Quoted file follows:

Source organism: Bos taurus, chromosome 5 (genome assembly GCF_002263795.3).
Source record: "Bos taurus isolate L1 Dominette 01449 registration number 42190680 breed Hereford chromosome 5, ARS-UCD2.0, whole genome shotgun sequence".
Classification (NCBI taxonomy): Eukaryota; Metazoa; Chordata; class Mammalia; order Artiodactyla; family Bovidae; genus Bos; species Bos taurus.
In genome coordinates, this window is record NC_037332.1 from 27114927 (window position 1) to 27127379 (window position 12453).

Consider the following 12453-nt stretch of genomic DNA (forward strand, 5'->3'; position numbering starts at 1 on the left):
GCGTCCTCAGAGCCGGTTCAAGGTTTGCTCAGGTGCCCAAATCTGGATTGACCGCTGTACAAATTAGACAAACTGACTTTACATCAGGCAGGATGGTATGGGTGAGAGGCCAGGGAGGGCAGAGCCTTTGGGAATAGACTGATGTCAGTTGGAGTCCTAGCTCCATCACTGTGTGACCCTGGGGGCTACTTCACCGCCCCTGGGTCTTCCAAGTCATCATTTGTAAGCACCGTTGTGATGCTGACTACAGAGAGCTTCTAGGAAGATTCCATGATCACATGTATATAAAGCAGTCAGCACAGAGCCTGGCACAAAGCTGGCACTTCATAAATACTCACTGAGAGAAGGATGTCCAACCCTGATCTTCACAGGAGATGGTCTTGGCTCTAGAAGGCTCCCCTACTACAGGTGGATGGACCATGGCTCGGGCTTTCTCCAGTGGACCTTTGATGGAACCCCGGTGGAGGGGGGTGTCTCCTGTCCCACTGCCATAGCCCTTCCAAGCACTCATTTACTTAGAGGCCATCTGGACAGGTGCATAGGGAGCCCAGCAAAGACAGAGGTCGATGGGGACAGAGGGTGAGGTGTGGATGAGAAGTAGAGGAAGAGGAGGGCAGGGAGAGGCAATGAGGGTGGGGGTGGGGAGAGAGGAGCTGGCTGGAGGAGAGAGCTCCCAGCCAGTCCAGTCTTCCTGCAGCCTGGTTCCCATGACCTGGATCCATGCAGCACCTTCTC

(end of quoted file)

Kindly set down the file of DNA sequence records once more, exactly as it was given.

Source organism: Bos taurus, chromosome 5 (genome assembly GCF_002263795.3).
Source record: "Bos taurus isolate L1 Dominette 01449 registration number 42190680 breed Hereford chromosome 5, ARS-UCD2.0, whole genome shotgun sequence".
Classification (NCBI taxonomy): Eukaryota; Metazoa; Chordata; class Mammalia; order Artiodactyla; family Bovidae; genus Bos; species Bos taurus.
In genome coordinates, this window is record NC_037332.1 from 27114927 (window position 1) to 27127379 (window position 12453).

Consider the following 12453-nt stretch of genomic DNA (forward strand, 5'->3'; position numbering starts at 1 on the left):
GCGTCCTCAGAGCCGGTTCAAGGTTTGCTCAGGTGCCCAAATCTGGATTGACCGCTGTACAAATTAGACAAACTGACTTTACATCAGGCAGGATGGTATGGGTGAGAGGCCAGGGAGGGCAGAGCCTTTGGGAATAGACTGATGTCAGTTGGAGTCCTAGCTCCATCACTGTGTGACCCTGGGGGCTACTTCACCGCCCCTGGGTCTTCCAAGTCATCATTTGTAAGCACCGTTGTGATGCTGACTACAGAGAGCTTCTAGGAAGATTCCATGATCACATGTATATAAAGCAGTCAGCACAGAGCCTGGCACAAAGCTGGCACTTCATAAATACTCACTGAGAGAAGGATGTCCAACCCTGATCTTCACAGGAGATGGTCTTGGCTCTAGAAGGCTCCCCTACTACAGGTGGATGGACCATGGCTCGGGCTTTCTCCAGTGGACCTTTGATGGAACCCCGGTGGAGGGGGGTGTCTCCTGTCCCACTGCCATAGCCCTTCCAAGCACTCATTTACTTAGAGGCCATCTGGACAGGTGCATAGGGAGCCCAGCAAAGACAGAGGTCGATGGGGACAGAGGGTGAGGTGTGGATGAGAAGTAGAGGAAGAGGAGGGCAGGGAGAGGCAATGAGGGTGGGGGTGGGGAGAGAGGAGCTGGCTGGAGGAGAGAGCTCCCAGCCAGTCCAGTCTTCCTGCAGCCTGGTTCCCATGACCTGGATCCATGCAGCACCTTCTC